7. Your right duanethomas. That pimp needs to find a new line of work. All this, the walk out last year causing the lockout and the new CBA could have ALL been avoided if he wasn’t in the picture.

  8. If you think the players got it handed to them your nuts. They hardly even have to practice anymore. There are
    so many rules to offseason and in season practices now if they take it any farther they ll only be suiting up on Sundays. They make a lot of money and are doing less and less. I wish they would keep football the way it is and stop forking with it. Eventually they’re going to ruin the game we all love. You know the game it cost me a little under a grand to take my daughter to a game. If anyone gets hosed its the fans. It’s like there’s an inside joke that the players nd owners are in on and leave us out and giggle there ass off in front of us to rub it in. Just joking….but seriously, what the fork….really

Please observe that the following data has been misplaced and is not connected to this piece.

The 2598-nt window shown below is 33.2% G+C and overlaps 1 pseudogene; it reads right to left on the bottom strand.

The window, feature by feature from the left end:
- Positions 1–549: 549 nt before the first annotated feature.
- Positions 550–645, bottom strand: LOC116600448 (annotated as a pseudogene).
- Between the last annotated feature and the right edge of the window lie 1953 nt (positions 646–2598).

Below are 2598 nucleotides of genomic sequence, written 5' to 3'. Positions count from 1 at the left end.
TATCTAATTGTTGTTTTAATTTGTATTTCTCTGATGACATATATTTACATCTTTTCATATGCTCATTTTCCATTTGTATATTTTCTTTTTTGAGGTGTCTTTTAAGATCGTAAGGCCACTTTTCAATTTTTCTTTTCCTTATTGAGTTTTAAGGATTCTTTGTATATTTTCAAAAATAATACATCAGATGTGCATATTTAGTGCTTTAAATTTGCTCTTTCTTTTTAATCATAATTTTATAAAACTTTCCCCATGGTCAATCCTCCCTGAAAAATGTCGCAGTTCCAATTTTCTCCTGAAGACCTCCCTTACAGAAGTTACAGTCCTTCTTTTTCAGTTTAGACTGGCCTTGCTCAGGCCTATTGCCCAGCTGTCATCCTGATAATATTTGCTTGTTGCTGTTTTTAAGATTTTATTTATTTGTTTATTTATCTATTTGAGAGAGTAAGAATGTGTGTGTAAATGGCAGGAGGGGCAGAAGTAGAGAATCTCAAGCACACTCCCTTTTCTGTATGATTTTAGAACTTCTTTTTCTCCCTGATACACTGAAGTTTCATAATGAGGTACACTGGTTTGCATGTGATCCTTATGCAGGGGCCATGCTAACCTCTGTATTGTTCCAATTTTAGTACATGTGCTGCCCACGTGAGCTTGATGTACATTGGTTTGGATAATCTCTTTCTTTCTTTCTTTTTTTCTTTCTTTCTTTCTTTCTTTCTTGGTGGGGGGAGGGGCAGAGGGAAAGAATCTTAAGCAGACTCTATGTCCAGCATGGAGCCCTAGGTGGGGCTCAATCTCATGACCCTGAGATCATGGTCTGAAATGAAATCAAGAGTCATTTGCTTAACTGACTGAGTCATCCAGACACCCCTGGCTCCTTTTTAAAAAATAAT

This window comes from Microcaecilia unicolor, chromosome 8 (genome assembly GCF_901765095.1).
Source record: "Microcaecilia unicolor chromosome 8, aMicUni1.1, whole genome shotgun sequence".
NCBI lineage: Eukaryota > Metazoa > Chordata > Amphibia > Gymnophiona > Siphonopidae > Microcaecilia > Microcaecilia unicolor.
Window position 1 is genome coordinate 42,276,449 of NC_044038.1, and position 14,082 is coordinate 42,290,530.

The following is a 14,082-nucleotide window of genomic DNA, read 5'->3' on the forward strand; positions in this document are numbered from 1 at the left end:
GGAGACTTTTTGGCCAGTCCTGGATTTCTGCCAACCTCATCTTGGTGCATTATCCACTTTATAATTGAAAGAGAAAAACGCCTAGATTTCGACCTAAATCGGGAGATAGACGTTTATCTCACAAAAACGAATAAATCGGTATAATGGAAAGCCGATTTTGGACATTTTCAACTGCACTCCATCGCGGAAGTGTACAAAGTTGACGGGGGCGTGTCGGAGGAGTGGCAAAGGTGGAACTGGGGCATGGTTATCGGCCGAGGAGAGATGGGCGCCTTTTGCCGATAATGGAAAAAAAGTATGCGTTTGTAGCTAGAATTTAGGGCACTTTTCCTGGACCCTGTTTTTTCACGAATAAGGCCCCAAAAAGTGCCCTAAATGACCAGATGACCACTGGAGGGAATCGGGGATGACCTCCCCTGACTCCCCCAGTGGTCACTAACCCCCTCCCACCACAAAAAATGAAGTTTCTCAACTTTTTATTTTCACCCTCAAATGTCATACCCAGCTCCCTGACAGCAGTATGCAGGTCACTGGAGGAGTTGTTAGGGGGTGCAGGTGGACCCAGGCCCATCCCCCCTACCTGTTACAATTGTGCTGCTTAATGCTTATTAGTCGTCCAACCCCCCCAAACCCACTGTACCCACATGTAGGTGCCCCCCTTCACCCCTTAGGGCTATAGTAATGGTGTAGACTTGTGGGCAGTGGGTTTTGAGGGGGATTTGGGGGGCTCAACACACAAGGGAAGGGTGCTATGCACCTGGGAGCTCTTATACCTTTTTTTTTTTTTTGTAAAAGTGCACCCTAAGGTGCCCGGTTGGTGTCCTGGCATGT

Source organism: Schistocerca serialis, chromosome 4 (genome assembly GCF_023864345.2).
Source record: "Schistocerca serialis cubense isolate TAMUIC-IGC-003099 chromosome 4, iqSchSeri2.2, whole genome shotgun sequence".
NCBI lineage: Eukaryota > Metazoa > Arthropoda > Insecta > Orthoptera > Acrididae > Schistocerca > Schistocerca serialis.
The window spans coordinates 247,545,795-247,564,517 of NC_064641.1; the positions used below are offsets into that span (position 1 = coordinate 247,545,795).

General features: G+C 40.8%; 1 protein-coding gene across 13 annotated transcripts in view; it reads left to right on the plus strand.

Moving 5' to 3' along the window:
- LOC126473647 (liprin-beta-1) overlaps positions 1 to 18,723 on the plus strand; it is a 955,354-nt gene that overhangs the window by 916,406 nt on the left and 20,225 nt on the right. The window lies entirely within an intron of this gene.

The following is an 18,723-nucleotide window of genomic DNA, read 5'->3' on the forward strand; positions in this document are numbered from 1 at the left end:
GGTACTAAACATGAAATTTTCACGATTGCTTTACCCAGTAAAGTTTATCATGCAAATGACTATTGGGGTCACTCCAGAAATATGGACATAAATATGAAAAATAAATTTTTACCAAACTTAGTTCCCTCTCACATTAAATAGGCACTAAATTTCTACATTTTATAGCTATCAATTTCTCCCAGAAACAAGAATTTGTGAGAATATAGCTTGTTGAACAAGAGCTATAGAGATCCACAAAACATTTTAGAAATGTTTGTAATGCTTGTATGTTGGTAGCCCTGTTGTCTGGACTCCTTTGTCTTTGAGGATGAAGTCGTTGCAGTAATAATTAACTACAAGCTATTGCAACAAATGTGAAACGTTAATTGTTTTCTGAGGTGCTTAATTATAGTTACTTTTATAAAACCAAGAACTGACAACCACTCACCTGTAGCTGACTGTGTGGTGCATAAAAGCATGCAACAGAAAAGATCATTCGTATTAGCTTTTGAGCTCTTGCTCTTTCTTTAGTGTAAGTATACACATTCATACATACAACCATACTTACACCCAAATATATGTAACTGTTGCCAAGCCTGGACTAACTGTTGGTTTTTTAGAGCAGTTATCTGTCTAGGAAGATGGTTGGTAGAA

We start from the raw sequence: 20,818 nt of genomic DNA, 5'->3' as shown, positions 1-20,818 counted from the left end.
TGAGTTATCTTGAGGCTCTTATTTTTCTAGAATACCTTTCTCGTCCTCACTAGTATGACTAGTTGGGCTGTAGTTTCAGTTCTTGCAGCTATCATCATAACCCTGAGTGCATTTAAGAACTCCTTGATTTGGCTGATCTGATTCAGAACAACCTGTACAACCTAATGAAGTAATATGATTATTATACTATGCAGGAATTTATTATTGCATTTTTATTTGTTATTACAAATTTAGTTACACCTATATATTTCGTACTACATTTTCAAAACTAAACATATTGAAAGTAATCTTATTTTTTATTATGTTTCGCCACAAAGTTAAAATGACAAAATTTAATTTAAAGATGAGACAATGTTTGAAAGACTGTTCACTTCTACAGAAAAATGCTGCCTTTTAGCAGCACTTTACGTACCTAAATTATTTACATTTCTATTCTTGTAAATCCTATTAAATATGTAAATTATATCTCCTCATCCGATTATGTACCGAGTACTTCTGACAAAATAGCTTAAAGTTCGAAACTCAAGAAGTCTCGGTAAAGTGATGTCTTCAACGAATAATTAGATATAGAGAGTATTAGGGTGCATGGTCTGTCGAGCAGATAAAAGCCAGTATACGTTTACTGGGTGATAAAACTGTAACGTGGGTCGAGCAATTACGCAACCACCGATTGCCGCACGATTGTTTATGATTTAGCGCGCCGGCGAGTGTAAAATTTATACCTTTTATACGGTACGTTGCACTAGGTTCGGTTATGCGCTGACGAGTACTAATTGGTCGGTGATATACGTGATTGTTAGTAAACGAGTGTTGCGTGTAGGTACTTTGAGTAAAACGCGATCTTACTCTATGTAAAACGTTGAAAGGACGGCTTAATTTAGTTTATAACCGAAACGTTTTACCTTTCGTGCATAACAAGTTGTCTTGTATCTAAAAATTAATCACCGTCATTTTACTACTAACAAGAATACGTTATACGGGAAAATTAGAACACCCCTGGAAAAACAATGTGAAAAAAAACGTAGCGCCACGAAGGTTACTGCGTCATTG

9. “So I’m not stopping because their salaries are like water in 76% of their hands. Don’t believe me??? Ask Luther Ellis or Warren Sapp.”

    ======================

    If players who earned millions of dollars become broke after retiring from the NFL, it’s not because D. Smith is an idiot, it’s because THEY are an idiot. There’s no excuse for any human being with two functioning brain cells to neglect putting ten percent of their paycheck into savings accounts. Only a fool goes broke with that kind of money.

  10. This doesnt make a difference because it only affects teams that make mistakes in the draft, and are terrible at handling contracts.

    1. The teams that don’t screw up their drafts are also teams that normally don’t pick in the top 10-12, and never really find a need to- so they don’t trade up.

    2. 1st round picks that outperform their rookie deals will most likely be taken care of by the time their 5th year would start (unless the current RB trend continues, then the’d be stuck in a 5th year).

    3. Thus you can really conclude that the only teams involved with these types of decisions will be teams that currently alternate from the bottom 25% of the league to the bottom 50% of the league